Honeybee Robotics Tools Reach Milestone of 300 Excavations on Mars

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Honeybee Robotics Spacecraft Mechanisms Corporation today announced that its tools on the last three generations of NASA’s Mars landers have reached a milestone, collectively completing 300 excavations of Martian dirt and rocks. This marks an important milestone for the physical exploration of the Martian landscape in the search for a habitable environment and in preparation for future human missions. In total, Honeybee’s four contact science tools have moved approximately 450 cc’s of material.

Over the last decade, Honeybee Robotics tools have accomplished a series of firsts for contact science and exploration on Mars. The Rock Abrasion Tools aboard the Mars Exploration Rovers Spirit and Opportunity were the first tools ever to access the interior of rocks on Mars, starting in 2004. On the 2007 Phoenix Mars Lander, Honeybee’s Icy Soil Acquisition Device (aka the “Phoenix Scoop”) was the first tool to interact with the vast deposits of water ice in the Martian polar regions. Earlier this year, the Dust Removal Tool on the Mars Science Laboratory Curiosity completed its first dusting of a Martian rock in Gale Crater, once the site of a former lakebed or river.

“Over the last 20 years, Honeybee has developed and demonstrated a truly unique expertise in planetary sampling tools,” said co-founder and chairman Stephen Gorevan, who serves as an investigator on the science teams for the Mars Exploration Rovers (MER) and the Mars Science Laboratory (MSL) SAM suite of instruments. “It is thrilling to see three generations of our Mars systems exploring the planet and contributing so much to humanity’s understanding of the Martian environment. We are grateful and proud to contribute to NASA’s science and exploration missions.”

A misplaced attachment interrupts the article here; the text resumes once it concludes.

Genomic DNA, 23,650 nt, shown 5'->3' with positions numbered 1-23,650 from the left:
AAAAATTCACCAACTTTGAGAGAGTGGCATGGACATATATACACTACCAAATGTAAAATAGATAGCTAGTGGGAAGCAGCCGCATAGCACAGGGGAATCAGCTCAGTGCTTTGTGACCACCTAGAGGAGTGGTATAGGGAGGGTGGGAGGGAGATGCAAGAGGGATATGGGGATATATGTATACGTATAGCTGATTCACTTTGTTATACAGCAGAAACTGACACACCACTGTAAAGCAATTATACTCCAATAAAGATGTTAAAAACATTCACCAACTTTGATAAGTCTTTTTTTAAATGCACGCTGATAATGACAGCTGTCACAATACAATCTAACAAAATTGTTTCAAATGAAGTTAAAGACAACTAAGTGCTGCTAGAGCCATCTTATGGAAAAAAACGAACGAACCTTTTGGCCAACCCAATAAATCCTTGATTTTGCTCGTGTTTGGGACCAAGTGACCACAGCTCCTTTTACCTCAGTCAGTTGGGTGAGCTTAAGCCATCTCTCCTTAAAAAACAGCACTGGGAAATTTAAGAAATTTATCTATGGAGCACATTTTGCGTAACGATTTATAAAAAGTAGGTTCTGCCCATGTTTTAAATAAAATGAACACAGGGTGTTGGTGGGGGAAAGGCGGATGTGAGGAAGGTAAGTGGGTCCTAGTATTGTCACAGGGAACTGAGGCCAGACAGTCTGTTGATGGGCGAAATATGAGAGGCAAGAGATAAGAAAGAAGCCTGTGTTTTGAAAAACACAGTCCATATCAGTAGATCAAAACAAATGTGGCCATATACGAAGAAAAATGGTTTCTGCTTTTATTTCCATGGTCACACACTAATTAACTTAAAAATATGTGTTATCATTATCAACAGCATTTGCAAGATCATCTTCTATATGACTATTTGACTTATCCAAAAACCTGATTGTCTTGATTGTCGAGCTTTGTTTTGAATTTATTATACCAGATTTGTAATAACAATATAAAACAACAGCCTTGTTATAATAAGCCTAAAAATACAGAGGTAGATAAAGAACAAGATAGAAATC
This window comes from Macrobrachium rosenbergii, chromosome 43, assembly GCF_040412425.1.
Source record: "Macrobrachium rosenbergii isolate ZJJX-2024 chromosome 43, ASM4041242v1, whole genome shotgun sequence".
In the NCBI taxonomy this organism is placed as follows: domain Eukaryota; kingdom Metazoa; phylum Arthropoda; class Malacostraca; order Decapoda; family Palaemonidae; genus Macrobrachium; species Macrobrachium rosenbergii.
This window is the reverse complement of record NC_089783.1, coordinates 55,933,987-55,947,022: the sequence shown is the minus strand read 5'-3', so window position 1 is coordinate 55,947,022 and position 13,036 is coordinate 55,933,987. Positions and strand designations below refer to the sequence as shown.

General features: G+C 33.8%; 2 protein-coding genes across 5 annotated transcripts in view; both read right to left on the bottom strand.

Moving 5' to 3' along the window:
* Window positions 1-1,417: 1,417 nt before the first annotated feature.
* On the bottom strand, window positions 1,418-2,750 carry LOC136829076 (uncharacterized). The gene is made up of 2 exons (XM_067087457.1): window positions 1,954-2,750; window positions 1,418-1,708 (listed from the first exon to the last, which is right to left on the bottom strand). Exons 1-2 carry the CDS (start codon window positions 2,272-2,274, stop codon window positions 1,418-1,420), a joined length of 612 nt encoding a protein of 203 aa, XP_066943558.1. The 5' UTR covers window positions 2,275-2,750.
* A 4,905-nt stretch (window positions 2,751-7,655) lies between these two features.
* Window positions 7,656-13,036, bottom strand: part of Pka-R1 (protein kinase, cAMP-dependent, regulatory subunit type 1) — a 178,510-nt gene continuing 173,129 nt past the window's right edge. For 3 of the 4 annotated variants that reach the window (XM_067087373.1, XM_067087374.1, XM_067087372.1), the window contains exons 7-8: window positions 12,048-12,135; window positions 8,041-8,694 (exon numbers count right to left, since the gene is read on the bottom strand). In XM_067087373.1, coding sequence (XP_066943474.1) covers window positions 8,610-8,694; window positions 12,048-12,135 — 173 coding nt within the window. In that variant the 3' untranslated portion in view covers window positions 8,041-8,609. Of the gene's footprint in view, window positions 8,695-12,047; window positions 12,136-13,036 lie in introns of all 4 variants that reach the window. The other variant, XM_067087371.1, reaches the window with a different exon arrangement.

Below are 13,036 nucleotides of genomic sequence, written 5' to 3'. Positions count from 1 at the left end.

Today, Opportunity remains active during its tenth year on Mars. The Rock Abrasion Tool on Opportunity continues its record-setting run as the most productive drill in the history of Mars exploration, recently completing its 47th grind in July 2013, when it uncovered the strongest signs for a history of potable water it has ever discovered. Mission lead scientist Steve Squyres called Opportunity’s recent exploration of the rock formations “one of the most technically challenging and one of the most scientifically rewarding targets of our whole mission.”

Honeybee is also developing drills and sample acquisition architectures for the Mars 2020 mission, which is intended to investigate the environment on Mars in the context of its habitability and potential for preservation of biosignatures within accessible geologic materials. Mars 2020 would be the first step for a Mars Sample Return mission, a long-sought objective to better understand the history and habitability of Mars by bringing cached rock samples back to Earth for analysis. One concept for the mission architecture can be found at http://www.youtube.com/watch?v=NphWPvi9cy4.